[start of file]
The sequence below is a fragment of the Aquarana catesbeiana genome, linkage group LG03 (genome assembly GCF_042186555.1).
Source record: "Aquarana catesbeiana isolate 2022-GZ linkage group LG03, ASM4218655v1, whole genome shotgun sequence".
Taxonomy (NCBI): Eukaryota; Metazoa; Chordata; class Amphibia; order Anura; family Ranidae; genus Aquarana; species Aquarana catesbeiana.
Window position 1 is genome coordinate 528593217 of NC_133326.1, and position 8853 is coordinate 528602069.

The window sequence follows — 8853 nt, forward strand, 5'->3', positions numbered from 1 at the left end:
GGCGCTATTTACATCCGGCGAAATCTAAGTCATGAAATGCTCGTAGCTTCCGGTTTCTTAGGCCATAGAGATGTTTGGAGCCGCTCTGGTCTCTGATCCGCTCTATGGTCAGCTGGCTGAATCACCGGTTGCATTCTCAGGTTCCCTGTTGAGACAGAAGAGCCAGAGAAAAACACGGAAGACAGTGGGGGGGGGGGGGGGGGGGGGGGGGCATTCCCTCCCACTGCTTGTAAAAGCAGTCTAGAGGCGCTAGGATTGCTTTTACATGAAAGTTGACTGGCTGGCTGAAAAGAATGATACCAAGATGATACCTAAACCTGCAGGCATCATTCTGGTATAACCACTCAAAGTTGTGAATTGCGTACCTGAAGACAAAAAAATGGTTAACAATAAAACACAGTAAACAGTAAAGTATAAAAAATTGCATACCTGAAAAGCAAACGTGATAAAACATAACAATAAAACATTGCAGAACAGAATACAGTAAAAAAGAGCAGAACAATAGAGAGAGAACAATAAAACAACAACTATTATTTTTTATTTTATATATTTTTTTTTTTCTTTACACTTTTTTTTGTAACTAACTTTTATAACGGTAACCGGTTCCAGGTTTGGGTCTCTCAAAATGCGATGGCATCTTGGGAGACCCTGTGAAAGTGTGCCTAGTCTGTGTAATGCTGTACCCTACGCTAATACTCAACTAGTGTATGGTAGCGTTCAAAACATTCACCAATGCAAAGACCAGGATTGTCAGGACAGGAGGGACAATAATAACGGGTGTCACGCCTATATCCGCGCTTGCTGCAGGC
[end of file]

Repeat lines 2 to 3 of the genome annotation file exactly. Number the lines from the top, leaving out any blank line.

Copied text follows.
Source record: "Aquarana catesbeiana isolate 2022-GZ linkage group LG03, ASM4218655v1, whole genome shotgun sequence".
Taxonomy (NCBI): Eukaryota; Metazoa; Chordata; class Amphibia; order Anura; family Ranidae; genus Aquarana; species Aquarana catesbeiana.